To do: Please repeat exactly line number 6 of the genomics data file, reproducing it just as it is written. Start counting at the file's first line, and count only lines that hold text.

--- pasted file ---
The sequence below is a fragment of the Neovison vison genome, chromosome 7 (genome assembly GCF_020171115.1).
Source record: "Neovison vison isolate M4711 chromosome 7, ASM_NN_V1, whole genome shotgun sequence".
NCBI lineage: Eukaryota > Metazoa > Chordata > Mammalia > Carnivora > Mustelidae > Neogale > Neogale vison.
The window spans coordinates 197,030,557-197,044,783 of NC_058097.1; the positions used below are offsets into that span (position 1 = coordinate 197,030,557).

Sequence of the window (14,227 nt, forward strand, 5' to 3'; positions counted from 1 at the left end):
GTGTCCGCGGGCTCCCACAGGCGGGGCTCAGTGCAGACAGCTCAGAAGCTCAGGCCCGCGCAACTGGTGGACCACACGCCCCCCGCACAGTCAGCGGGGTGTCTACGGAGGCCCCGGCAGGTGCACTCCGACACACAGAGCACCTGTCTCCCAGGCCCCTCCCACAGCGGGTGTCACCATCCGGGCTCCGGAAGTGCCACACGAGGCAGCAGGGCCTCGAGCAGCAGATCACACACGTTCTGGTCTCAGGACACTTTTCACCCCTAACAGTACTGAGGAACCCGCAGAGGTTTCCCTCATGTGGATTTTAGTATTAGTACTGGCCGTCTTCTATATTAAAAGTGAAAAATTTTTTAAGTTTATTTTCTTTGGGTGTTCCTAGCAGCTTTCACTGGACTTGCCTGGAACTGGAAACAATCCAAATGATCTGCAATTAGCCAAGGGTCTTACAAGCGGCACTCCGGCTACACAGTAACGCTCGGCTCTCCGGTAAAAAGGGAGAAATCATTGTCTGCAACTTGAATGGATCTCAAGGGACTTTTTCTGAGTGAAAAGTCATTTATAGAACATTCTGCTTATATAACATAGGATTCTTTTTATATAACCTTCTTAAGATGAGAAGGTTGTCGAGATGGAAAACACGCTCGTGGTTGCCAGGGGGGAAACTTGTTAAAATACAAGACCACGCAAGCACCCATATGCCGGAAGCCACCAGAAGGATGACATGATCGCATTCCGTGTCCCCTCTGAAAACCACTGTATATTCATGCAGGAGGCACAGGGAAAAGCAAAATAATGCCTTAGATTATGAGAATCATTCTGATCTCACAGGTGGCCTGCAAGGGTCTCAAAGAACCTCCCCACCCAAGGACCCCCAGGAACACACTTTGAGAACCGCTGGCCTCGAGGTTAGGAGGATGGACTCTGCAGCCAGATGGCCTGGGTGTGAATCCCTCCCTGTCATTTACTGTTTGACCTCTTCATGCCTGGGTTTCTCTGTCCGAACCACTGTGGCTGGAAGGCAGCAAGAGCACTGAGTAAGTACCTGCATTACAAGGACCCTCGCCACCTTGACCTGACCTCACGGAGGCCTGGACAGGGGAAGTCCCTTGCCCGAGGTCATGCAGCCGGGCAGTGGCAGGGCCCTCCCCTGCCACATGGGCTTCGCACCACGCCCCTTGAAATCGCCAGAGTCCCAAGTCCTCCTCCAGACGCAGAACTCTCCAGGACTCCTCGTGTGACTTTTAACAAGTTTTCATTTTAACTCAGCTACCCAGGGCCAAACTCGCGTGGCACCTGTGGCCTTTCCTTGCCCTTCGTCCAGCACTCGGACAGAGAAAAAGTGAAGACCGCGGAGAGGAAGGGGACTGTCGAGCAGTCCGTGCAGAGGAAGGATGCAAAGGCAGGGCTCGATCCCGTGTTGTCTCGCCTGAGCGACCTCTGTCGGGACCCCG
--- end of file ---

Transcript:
GTGTCCGCGGGCTCCCACAGGCGGGGCTCAGTGCAGACAGCTCAGAAGCTCAGGCCCGCGCAACTGGTGGACCACACGCCCCCCGCACAGTCAGCGGGGTGTCTACGGAGGCCCCGGCAGGTGCACTCCGACACACAGAGCACCTGTCTCCCAGGCCCCTCCCACAGCGGGTGTCACCATCCGGGCTCCGGAAGTGCCACACGAGGCAGCAGGGCCTCGAGCAGCAGATCACACACGTTCTGGTCTCAGGACACTTTTCACCCCTAACAGTACTGAGGAACCCGCAGAGGTTTCCCTCATGTGGATTTTAGTATTAGTACTGGCCGTCTTCTATATTAAAAGTGAAAAATTTTTTAAGTTTATTTTCTTTGGGTGTTCCTAGCAGCTTTCACTGGACTTGCCTGGAACTGGAAACAATCCAAATGATCTGCAATTAGCCAAGGGTCTTACAAGCGGCACTCCGGCTACACAGTAACGCTCGGCTCTCCGGTAAAAAGGGAGAAATCATTGTCTGCAACTTGAATGGATCTCAAGGGACTTTTTCTGAGTGAAAAGTCATTTATAGAACATTCTGCTTATATAACATAGGATTCTTTTTATATAACCTTCTTAAGATGAGAAGGTTGTCGAGATGGAAAACACGCTCGTGGTTGCCAGGGGGGAAACTTGTTAAAATACAAGACCACGCAAGCACCCATATGCCGGAAGCCACCAGAAGGATGACATGATCGCATTCCGTGTCCCCTCTGAAAACCACTGTATATTCATGCAGGAGGCACAGGGAAAAGCAAAATAATGCCTTAGATTATGAGAATCATTCTGATCTCACAGGTGGCCTGCAAGGGTCTCAAAGAACCTCCCCACCCAAGGACCCCCAGGAACACACTTTGAGAACCGCTGGCCTCGAGGTTAGGAGGATGGACTCTGCAGCCAGATGGCCTGGGTGTGAATCCCTCCCTGTCATTTACTGTTTGACCTCTTCATGCCTGGGTTTCTCTGTCCGAACCACTGTGGCTGGAAGGCAGCAAGAGCACTGAGTAAGTACCTGCATTACAAGGACCCTCGCCACCTTGACCTGACCTCACGGAGGCCTGGACAGGGGAAGTCCCTTGCCCGAGGTCATGCAGCCGGGCAGTGGCAGGGCCCTCCCCTGCCACATGGGCTTCGCACCACGCCCCTTGAAATCGCCAGAGTCCCAAGTCCTCCTCCAGACGCAGAACTCTCCAGGACTCCTCGTGTGACTTTTAACAAGTTTTCATTTTAACTCAGCTACCCAGGGCCAAACTCGCGTGGCACCTGTGGCCTTTCCTTGCCCTTCGTCCAGCACTCGGACAGAGAAAAAGTGAAGACCGCGGAGAGGAAGGGGACTGTCGAGCAGTCCGTGCAGAGGAAGGATGCAAAGGCAGGGCTCGATCCCGTGTTGTCTCGCCTGAGCGACCTCTGTCGGGACCCCG